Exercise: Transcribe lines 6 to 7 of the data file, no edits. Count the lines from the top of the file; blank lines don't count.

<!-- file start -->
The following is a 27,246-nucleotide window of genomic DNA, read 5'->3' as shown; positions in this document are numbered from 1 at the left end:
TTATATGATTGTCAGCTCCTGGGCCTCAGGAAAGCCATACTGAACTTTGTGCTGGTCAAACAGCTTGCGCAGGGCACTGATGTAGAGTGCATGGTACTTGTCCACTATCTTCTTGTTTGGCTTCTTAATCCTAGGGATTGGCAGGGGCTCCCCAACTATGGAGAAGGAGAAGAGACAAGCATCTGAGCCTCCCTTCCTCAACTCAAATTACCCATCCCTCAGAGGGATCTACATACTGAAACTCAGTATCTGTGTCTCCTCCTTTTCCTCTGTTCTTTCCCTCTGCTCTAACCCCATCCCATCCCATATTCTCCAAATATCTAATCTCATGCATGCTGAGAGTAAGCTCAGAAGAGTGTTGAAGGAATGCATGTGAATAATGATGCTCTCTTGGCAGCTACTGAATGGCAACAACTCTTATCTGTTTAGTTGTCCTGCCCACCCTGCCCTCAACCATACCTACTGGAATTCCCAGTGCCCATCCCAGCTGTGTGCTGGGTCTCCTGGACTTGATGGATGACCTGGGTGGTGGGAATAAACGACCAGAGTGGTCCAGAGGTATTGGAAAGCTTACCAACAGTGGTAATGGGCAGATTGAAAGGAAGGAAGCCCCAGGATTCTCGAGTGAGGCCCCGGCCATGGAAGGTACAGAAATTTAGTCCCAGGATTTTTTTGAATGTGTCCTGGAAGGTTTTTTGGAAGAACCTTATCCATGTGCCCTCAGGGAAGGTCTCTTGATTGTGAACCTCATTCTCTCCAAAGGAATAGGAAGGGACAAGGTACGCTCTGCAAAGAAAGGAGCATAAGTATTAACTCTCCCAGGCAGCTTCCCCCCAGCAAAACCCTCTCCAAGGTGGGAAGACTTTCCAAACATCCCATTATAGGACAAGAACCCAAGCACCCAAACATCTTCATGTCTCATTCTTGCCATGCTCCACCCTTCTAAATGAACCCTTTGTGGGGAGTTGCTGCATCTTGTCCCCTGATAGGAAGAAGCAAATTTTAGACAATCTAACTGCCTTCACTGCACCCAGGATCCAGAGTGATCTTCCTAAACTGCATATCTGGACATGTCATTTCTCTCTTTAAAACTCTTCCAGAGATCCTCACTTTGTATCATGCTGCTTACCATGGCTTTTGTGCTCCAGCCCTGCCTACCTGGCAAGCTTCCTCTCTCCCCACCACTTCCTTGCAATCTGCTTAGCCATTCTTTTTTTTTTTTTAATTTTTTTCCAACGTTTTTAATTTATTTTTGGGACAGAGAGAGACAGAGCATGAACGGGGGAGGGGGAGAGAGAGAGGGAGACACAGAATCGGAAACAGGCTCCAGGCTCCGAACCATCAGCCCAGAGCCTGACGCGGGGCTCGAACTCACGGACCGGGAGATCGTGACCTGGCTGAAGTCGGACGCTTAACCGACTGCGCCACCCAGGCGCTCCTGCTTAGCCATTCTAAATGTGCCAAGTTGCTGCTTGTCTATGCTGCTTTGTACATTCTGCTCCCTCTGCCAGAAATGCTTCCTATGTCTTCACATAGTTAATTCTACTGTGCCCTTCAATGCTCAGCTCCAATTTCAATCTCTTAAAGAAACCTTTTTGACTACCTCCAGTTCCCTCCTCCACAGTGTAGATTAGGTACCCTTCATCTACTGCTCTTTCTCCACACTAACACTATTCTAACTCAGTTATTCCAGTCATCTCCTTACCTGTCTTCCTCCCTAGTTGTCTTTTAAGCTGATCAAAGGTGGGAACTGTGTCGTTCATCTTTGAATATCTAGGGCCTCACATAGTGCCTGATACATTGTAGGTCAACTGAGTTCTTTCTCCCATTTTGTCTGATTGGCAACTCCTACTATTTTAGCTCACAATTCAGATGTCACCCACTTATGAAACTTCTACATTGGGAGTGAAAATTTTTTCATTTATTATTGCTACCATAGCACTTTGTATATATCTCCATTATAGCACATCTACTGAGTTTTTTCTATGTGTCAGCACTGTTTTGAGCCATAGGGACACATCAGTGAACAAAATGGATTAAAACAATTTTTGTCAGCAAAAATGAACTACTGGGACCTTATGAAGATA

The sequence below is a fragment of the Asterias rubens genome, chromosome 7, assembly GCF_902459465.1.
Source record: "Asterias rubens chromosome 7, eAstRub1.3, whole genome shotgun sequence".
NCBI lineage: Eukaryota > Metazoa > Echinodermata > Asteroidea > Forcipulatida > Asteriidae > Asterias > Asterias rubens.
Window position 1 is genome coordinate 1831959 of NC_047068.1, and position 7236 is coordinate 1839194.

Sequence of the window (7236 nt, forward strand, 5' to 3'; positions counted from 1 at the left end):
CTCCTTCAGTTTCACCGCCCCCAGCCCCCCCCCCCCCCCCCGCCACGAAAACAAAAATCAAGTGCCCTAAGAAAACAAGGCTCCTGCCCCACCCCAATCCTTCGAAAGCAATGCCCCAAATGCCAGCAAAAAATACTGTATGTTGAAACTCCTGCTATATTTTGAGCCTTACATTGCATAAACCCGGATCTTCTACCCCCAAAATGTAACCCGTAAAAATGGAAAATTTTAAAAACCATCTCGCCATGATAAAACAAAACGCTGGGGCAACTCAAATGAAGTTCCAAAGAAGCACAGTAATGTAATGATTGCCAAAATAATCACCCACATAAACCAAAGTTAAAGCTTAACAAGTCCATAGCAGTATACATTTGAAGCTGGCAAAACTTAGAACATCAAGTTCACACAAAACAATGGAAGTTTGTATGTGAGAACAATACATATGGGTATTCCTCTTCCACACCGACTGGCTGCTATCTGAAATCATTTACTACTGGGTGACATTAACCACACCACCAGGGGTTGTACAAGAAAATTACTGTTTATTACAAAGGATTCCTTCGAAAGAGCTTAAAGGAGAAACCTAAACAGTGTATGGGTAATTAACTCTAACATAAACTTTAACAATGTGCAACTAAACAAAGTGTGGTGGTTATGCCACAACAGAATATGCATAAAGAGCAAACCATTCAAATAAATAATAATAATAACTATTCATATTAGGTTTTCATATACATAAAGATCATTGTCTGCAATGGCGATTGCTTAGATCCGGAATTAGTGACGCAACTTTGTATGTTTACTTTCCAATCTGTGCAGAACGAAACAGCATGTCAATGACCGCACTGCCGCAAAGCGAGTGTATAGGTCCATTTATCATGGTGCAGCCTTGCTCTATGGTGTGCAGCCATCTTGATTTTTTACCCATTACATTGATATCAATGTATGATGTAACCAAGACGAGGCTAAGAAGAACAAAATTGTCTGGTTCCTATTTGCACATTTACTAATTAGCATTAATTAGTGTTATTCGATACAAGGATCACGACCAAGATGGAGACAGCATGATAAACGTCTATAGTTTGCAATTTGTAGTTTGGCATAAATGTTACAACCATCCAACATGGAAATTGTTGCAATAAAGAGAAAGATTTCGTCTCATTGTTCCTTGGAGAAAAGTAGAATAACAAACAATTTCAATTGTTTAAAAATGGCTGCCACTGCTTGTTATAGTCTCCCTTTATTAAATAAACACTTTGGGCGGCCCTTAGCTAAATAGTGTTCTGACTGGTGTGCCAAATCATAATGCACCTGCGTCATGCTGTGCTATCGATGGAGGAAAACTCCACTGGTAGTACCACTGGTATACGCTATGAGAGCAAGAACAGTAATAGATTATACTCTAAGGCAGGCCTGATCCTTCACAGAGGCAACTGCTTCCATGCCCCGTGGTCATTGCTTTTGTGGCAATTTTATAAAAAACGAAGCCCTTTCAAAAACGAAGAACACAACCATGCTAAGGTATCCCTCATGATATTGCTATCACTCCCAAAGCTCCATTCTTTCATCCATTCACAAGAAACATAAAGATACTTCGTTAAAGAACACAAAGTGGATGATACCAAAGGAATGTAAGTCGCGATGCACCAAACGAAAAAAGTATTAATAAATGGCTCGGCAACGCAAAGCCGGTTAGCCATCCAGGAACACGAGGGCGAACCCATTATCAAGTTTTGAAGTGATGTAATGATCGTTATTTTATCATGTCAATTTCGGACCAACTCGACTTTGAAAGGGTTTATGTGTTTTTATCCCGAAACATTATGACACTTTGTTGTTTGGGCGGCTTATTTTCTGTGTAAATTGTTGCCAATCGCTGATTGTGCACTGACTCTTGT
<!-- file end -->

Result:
Window position 1 is genome coordinate 1831959 of NC_047068.1, and position 7236 is coordinate 1839194.

Sequence of the window (7236 nt, forward strand, 5' to 3'; positions counted from 1 at the left end):